This Quill Keeps On
I recently encountered what I believe to be a new low in the realm of epithet use. In a certain small fandom, some of the most prolific authors are prone to using "the smaller/larger man" for characters who are a gODDAMNED TREE AND A RACOON! THEY ARE NOT MEN. WHY.
Anonymous

ceruleancynic:

ultraphilologer:

ceruleancynic:

Oh, good God. STOP DOING THIS. If you’re writing your scene with basic clarity and structure, it will be evident which person is doing the talking or is the subject of whatever action you’re depicting. It’s fine to use pronouns. You do not need to come up with increasingly complicated and inadvertently fucking hilarious ways to avoid saying “he” or “she” or “they” or  ”[character’s name].” Don’t do this with characters who are not human. Don’t do this with characters who are human. Do not do this with a fox. Do not do this with a box. If you feel the need to refer to a character as “the [tall/short/blonde/brunette/older/younger/larger/smaller] whatever,” then ask yourself why you want to do this. If it’s because you think your reader won’t understand who you’re referring to without the descriptive epithet, then consider rewriting the scene so that it’s clearer instead.* 

I know the internet is rife with those maddening lists of words you “should” be using in place of more common words, but I have a master’s degree in creative writing and I am telling you very clearly to ignore those lists—or at least to make bloody sure you know the actual meaning, implications, and connotations of the word you choose to use.

Back on Livejournal there was a particularly egregious example of thesaurus misuse directed toward people who were writing stories about horses. The list of words they suggested instead of “legs” included “pistons.” I’ll leave you with that mental image.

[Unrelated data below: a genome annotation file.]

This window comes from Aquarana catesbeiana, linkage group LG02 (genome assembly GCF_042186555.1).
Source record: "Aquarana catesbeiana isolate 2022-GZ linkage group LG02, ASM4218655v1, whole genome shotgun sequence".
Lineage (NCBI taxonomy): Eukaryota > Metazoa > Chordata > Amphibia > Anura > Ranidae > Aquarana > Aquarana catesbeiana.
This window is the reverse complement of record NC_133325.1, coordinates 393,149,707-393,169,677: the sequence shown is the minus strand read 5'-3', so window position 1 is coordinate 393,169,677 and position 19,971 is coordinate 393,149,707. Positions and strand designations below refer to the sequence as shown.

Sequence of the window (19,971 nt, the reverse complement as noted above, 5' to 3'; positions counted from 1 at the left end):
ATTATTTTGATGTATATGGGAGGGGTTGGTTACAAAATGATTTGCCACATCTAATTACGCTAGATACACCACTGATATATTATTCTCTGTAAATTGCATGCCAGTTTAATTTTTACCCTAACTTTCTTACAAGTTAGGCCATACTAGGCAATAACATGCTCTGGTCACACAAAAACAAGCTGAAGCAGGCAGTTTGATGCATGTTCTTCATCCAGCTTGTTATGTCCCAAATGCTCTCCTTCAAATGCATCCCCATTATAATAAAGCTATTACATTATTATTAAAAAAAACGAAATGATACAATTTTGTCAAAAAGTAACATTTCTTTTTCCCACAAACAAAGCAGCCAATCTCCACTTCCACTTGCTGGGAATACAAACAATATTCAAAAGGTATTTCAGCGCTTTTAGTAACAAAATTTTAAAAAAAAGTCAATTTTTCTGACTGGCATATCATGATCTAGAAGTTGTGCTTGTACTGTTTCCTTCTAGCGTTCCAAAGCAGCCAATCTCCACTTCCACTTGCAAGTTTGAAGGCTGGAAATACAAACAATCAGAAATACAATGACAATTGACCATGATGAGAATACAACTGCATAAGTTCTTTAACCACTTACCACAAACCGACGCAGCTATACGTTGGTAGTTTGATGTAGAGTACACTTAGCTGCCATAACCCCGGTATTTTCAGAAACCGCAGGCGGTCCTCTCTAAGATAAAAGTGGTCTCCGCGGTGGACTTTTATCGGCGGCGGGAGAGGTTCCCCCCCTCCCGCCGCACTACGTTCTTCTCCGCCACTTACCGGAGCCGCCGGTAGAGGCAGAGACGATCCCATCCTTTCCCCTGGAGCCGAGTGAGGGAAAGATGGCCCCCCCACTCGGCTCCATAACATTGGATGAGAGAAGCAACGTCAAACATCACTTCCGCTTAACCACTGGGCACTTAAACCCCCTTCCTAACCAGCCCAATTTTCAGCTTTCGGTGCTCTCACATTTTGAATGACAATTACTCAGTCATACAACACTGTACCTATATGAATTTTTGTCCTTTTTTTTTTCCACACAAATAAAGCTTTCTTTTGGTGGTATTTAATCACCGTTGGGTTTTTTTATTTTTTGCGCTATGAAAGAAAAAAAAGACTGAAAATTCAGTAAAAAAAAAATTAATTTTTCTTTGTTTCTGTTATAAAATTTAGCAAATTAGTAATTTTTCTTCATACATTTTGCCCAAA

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*as with all writing rules, there are exceptions to this. If you’re using an epithet because you actually need to, instead of because you’re sick of using pronouns or afraid your reader won’t follow who’s talking, then rock on with your bad Homeric self. 

Thank you for this!
One question for clarification, though: if I’m writing an action scene between two women, where I need to keep making it clear who’s doing what at what time to whom, am I stuck just repeating their names over and over? And is that actually as noticeable and annoying to readers as it is to me as I write it or am I ok? Thanks.

I would suggest that the names are likely to be much less noticeable and annoying than “the [whatever] woman” or similar. Do you have an example of the kind of scene you’re referring to? If you know of scenes in other books where two women are interacting, check to see how the author made it clear who was doing what—you can often pick up tips and tricks by close reading of other people’s work. 

hey writer buds!

if you’re looking for a good book about writing, The Forest for the Trees by Betsy Lerner is so far by far the best resource I have ever encountered. It’s by an editor with lots of advice for writers about both writing and publishing, and only two chapters in she already has a good conversational voice that I’m very much enjoying.

Hey, uh, I'm writing a story for the first time, and i was wondering if you had any tips/links to posts with tips/that one post that went around a while back with the blank "character sheet" of questions to ask about your character to get a fully developed person out of them?

Well, my darling, I reblog tips and tricks all the time, but I am terrible at tagging, so I can’t dig them up for you, unfortunately. However, there are a multitude of writing blogs and writing tip blogs all over tumblr; try searching some tags and they’ll pop up. :)